Originally created 06/09/01

Business briefs

NEW YORK - An earnings warning from Juniper Networks sent stocks tumbling Friday in a selloff exacerbated by computer problems that shuttered the New York Stock Exchange for 85 minutes.

NYSE trading resumed at about 11:35 a.m. for most stocks, though some companies did not start trading until early afternoon.

The Dow Jones industrial average fell 113.74 to 10,977.00. The Nasdaq composite index dropped 48.90 to 2,215.10, while the Standard & Poor's 500 index slipped 12 to 1,264.96.

The NYSE had opened as usual at 9:30 a.m., but halted trading at about 10:10 a.m. because of a failed software installation that was affecting trading in about half of the exchange's 3,500 listed stocks.

The Nasdaq Stock Market and other exchanges remained open throughout the NYSE's problems, but volume was light until the NYSE reopened.

"People don't want to make decisions when they can't see the whole trend of the market," said Ned Collins, a trader at Daiwa Securities America, who said his faith in the NYSE remained intact despite the episode. "I don't think the delay was a big deal, though some people are making a big deal out of it. It's summer, and this was probably going to be a slow Friday anyway."

Juniper Networks fell $8.61 to $38.02 on news it was lowering its forecast for second-quarter results and cutting 8 to 9 percent of its work force because of sluggish demand for its networking products.

Declining issues outnumbered advancers by about 4 to 3 on the New York Stock Exchange.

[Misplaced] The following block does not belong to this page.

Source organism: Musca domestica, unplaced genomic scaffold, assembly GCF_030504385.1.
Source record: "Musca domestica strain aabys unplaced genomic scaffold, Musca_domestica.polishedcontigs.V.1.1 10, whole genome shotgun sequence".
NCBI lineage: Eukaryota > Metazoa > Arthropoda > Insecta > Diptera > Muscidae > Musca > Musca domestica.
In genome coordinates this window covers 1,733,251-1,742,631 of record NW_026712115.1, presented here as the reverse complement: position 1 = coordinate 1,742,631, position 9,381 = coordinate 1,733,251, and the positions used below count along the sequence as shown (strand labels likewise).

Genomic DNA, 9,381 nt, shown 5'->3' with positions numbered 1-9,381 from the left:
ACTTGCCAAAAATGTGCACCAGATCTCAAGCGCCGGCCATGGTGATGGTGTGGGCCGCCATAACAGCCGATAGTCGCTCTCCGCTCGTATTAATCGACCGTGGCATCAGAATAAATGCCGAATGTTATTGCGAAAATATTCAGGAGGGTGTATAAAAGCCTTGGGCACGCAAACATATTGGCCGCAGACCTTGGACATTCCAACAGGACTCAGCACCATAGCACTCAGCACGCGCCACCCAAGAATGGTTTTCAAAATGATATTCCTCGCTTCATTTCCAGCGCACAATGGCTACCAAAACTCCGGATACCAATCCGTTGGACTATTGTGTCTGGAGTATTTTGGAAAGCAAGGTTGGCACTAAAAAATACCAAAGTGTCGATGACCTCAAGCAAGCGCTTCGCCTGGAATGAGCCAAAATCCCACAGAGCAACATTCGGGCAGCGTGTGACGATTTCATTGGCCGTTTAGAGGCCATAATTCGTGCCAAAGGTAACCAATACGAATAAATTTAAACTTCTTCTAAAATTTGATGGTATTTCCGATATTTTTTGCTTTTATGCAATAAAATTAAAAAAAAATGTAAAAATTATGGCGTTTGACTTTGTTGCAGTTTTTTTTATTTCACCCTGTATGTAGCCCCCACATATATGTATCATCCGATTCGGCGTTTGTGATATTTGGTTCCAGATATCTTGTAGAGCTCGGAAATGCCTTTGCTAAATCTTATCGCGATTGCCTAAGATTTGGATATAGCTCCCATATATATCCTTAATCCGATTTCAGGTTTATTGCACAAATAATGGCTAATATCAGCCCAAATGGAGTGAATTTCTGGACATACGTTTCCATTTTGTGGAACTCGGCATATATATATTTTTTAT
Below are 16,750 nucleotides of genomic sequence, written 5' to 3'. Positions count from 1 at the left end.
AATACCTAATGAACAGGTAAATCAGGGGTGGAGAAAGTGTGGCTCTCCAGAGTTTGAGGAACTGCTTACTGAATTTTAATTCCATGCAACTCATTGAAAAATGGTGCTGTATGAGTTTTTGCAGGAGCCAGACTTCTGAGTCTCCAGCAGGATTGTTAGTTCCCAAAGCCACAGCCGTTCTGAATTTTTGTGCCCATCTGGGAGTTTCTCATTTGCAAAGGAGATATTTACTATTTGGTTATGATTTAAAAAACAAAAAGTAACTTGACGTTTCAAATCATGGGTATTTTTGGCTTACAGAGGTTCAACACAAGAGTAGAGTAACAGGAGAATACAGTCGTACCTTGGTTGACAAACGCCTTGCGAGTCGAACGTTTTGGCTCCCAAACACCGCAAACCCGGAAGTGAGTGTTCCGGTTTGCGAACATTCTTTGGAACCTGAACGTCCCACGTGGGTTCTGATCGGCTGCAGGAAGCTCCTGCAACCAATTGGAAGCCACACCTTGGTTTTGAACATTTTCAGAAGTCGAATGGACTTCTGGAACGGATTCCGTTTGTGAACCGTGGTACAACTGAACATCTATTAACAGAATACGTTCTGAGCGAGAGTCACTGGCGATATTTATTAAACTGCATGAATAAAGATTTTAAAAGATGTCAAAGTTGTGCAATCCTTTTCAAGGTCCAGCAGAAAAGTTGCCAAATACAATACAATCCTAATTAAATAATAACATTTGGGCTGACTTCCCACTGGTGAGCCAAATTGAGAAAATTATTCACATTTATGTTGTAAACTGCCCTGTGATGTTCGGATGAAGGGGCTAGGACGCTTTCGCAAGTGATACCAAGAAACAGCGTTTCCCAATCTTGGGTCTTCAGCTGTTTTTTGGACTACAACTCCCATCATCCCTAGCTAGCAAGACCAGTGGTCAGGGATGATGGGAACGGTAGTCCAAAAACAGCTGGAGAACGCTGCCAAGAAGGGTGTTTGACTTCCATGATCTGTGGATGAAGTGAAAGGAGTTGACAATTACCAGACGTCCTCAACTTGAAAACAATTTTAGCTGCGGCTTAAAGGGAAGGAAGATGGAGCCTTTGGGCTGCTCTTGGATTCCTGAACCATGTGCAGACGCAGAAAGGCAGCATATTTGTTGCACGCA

Internet cigarette ban blocked

NEW YORK - Enforcement of a state law banning cigarette sales over the Internet has been blocked by a federal judge who says it is unconstitutional despite its "commendable" intentions.

U.S. District Judge Loretta Preska had stopped the law's enforcement temporarily in November after a preliminary study of the arguments offered by Brown & Williamson Tobacco Corp. in a lawsuit in Manhattan.

On Friday, the judge ordered a permanent halt to enforcement after a five-day trial that concluded April 30.

Golf firm enters earnings sand trap

LOS ANGELES - Shares of Callaway Golf Co. fell more than 20 percent Friday after the golf equipment maker warned that second-quarter earnings would be much lower than expected.

The Carlsbad-based company blamed unusually bad weather, a slowing world economy and negative comments by the U.S. Golf Association about one of its drivers.

National sales for the company's $500 titanium ERC II have dramatically slowed since the USGA made statements to country clubs that the driver gives players an unfair advantage, spokesman Larry Dorman said.

Striking Comair pilots agree to talks

WASHINGTON -- Comair and its striking pilots agreed Friday to return to the bargaining table in hopes of resolving a two-month-old strike that has shut down the nation's second-largest regional airline.

The agreement to resume negotiations was announced after company officials and representatives of the Air Line Pilots Association met for 3 1/2 hours with Transportation Secretary Norman Mineta.

Talks will resume Tuesday with federal mediators, and both sides agreed to try to reach agreement within 72 hours.

Union officials would not comment after the meeting with Mineta.


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